*liberal = Enlightenment modernism, individualism 
Black Studies (and, later, Critical Race Theory [CRT]) were responses to the lack of movement in racial justice. Despite the Boasian interventions and the 1964 Civil Rights Act, racial injustice continued. The identification and recognition of the cultural fallacy of racial caste, and even legal proscription, were not enough to reverse the cumulative effects of nearly 400 years of White supremacist ideology. And yet, as we’ll see next week, some argue that Boasian anthropology framed anti-racism in such a way that it helped further institutionalize and perpetuate White supremacist ideology. 

Mechanistically minded?

Why are we so prone to using mechanistic illustrations? I know that I like to do so, and I have a recent example. 
In this mini-series I’ve been looking at how it might work if I dropped the stadial aspect of Graves’ thinking from my approach — see the new non-stadial graphics below. I’ve suggested that stages (levels, altitudes, layers) are an unnecessary (and unhelpful) way of thinking about Graves’ insights regarding system composition and dynamics. Further, I’ve suggested that loops constitute a far suppler, more sensitive, and subtler form of dynamic self-ordering for Gravesian values systems.
I thought of an illustration for how loops could more efficiently sequence dynamic self-ordering. Instead of a stage-threshold trigger, loops could form a continuous, real-time control system analogous to a nerve circuit. Readiness factors could be accounted for and administered in a way similar to electro-chemical reactions across synapses. However, no sooner had I begun thinking about this illustration, I realized that, ironically, even that example is mechanistic…. far more supple perhaps, but still mechanistic. I mean, the ‘fatigue’ aspect of nerve cells alone adds significant nuance to the ‘mechanism’ over ‘stages.’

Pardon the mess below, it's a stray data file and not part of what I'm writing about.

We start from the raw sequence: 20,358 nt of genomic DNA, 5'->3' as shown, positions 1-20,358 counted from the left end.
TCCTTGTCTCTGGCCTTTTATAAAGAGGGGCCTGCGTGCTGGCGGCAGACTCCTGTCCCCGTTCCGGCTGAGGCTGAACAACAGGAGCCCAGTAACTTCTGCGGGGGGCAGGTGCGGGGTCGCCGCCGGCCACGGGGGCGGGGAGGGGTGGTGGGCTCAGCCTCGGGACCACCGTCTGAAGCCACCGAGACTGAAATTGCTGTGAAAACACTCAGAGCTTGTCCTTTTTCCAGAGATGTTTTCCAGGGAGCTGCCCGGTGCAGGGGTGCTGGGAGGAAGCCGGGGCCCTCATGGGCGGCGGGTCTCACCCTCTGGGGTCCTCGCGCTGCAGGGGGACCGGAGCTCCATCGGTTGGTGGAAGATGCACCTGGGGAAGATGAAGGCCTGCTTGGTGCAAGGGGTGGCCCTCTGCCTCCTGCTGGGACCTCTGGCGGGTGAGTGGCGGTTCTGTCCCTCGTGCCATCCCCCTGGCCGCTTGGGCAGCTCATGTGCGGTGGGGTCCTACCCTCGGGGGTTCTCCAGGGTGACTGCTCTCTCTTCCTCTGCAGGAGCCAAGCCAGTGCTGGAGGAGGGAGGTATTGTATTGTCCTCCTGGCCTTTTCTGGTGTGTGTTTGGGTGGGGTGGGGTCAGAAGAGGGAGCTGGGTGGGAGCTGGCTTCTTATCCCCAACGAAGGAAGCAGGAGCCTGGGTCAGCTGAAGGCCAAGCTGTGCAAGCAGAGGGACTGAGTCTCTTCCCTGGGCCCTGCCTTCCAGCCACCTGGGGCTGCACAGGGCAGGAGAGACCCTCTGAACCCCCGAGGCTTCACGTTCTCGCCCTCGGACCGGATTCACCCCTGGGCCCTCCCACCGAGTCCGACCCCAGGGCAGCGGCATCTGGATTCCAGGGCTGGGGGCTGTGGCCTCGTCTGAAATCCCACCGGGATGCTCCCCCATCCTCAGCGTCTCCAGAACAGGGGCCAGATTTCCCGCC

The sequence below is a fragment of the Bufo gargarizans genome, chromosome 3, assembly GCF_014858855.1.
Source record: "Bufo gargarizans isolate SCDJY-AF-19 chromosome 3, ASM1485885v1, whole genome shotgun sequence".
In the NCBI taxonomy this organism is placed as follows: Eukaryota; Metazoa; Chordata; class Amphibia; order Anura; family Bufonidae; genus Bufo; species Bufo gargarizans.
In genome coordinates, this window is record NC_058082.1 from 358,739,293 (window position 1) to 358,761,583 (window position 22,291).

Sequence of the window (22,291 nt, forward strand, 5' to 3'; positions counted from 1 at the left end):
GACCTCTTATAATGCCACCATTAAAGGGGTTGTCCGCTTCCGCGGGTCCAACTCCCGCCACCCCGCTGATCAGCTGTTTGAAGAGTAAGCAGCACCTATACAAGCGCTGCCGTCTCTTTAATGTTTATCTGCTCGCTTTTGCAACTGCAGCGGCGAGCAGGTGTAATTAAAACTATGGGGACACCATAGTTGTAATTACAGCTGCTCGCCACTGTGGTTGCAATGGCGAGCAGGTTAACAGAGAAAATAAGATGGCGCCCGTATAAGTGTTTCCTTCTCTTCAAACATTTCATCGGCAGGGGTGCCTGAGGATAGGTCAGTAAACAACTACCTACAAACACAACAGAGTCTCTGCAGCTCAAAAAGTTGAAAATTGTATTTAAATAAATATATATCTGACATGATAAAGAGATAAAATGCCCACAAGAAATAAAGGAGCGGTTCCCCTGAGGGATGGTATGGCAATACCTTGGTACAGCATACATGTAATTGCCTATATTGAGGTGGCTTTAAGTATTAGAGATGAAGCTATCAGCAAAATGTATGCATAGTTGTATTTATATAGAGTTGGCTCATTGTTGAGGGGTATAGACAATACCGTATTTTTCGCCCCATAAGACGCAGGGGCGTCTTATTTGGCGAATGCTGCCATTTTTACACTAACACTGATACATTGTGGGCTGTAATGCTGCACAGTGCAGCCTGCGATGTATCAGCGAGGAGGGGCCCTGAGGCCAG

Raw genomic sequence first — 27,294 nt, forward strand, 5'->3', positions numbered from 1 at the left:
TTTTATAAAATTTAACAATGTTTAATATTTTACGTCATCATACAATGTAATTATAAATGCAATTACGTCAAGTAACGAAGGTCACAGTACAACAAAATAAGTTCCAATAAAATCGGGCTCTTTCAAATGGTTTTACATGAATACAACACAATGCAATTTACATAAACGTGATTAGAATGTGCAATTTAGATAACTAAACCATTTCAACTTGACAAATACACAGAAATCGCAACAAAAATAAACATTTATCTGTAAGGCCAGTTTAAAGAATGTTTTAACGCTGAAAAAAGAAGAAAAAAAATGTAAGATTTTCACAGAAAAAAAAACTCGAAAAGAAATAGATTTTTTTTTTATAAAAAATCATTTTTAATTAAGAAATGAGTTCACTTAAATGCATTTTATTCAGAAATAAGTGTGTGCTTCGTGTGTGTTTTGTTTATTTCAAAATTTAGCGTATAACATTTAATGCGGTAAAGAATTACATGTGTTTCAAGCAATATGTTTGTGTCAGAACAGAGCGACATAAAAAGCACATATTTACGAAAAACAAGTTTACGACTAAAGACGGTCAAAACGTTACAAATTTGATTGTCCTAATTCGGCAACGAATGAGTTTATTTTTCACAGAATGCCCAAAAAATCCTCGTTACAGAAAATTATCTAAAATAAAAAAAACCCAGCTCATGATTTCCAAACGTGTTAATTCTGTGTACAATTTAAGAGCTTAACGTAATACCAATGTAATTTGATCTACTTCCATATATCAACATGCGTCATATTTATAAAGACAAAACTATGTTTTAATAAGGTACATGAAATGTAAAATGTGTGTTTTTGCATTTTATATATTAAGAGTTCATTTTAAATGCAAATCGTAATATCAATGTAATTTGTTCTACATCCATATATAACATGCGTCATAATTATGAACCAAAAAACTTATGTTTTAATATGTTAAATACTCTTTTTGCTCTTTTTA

• While always passionate, of late I haven’t really had a conscious direction for my blog beyond trying to gain some understanding. I was recently surprised to find that a differently themed agenda largely encompasses my local personal project.

  • Boasian interventions were proto anti-racism and weren’t the last word (more on this next week).
  • I wonder if we conceive of social and psychological complexity in mechanistic terms as a product of the influence of our modernist context? Even loops are, minimally, mechanistic-like. 


Next week: “‘Stage theory… Is BS?’ — pt. 9.” Come and see. 

[this post approx. 850 words (about a 3 min. read)]

Your thoughts? 

What did you hear me say?


New non-stadial graphics:


3 thoughts on ““Stage theory… Is BS?” — pt. 8